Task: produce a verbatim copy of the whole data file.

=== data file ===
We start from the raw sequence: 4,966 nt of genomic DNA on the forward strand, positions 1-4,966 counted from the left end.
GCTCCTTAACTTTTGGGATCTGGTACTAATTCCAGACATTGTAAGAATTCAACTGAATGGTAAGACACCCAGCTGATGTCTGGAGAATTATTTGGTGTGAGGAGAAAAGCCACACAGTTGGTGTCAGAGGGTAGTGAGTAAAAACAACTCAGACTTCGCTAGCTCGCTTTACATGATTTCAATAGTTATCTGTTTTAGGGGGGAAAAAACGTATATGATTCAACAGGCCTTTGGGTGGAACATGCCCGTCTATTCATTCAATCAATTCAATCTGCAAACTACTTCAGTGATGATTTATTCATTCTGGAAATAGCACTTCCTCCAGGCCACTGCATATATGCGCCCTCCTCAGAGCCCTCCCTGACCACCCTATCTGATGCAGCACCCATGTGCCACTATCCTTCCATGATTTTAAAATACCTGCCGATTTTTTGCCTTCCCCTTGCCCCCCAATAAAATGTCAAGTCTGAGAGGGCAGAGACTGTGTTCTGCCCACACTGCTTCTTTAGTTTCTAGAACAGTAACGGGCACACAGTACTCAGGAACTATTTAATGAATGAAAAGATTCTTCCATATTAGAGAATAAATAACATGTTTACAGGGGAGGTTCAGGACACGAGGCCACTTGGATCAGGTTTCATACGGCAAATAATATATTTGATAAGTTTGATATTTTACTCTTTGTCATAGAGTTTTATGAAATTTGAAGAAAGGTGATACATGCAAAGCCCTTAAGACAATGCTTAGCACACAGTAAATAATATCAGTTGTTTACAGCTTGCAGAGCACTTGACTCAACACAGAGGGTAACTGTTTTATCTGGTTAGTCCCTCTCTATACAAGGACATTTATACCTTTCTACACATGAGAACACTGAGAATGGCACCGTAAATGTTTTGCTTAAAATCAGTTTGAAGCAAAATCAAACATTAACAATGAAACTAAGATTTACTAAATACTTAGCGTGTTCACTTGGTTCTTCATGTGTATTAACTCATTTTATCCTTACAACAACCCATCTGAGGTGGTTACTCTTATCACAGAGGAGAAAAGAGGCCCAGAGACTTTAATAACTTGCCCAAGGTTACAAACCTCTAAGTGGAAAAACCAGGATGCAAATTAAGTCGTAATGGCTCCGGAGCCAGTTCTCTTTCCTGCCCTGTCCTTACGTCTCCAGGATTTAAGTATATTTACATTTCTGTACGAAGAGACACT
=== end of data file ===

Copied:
We start from the raw sequence: 4,966 nt of genomic DNA on the forward strand, positions 1-4,966 counted from the left end.
GCTCCTTAACTTTTGGGATCTGGTACTAATTCCAGACATTGTAAGAATTCAACTGAATGGTAAGACACCCAGCTGATGTCTGGAGAATTATTTGGTGTGAGGAGAAAAGCCACACAGTTGGTGTCAGAGGGTAGTGAGTAAAAACAACTCAGACTTCGCTAGCTCGCTTTACATGATTTCAATAGTTATCTGTTTTAGGGGGGAAAAAACGTATATGATTCAACAGGCCTTTGGGTGGAACATGCCCGTCTATTCATTCAATCAATTCAATCTGCAAACTACTTCAGTGATGATTTATTCATTCTGGAAATAGCACTTCCTCCAGGCCACTGCATATATGCGCCCTCCTCAGAGCCCTCCCTGACCACCCTATCTGATGCAGCACCCATGTGCCACTATCCTTCCATGATTTTAAAATACCTGCCGATTTTTTGCCTTCCCCTTGCCCCCCAATAAAATGTCAAGTCTGAGAGGGCAGAGACTGTGTTCTGCCCACACTGCTTCTTTAGTTTCTAGAACAGTAACGGGCACACAGTACTCAGGAACTATTTAATGAATGAAAAGATTCTTCCATATTAGAGAATAAATAACATGTTTACAGGGGAGGTTCAGGACACGAGGCCACTTGGATCAGGTTTCATACGGCAAATAATATATTTGATAAGTTTGATATTTTACTCTTTGTCATAGAGTTTTATGAAATTTGAAGAAAGGTGATACATGCAAAGCCCTTAAGACAATGCTTAGCACACAGTAAATAATATCAGTTGTTTACAGCTTGCAGAGCACTTGACTCAACACAGAGGGTAACTGTTTTATCTGGTTAGTCCCTCTCTATACAAGGACATTTATACCTTTCTACACATGAGAACACTGAGAATGGCACCGTAAATGTTTTGCTTAAAATCAGTTTGAAGCAAAATCAAACATTAACAATGAAACTAAGATTTACTAAATACTTAGCGTGTTCACTTGGTTCTTCATGTGTATTAACTCATTTTATCCTTACAACAACCCATCTGAGGTGGTTACTCTTATCACAGAGGAGAAAAGAGGCCCAGAGACTTTAATAACTTGCCCAAGGTTACAAACCTCTAAGTGGAAAAACCAGGATGCAAATTAAGTCGTAATGGCTCCGGAGCCAGTTCTCTTTCCTGCCCTGTCCTTACGTCTCCAGGATTTAAGTATATTTACATTTCTGTACGAAGAGACACT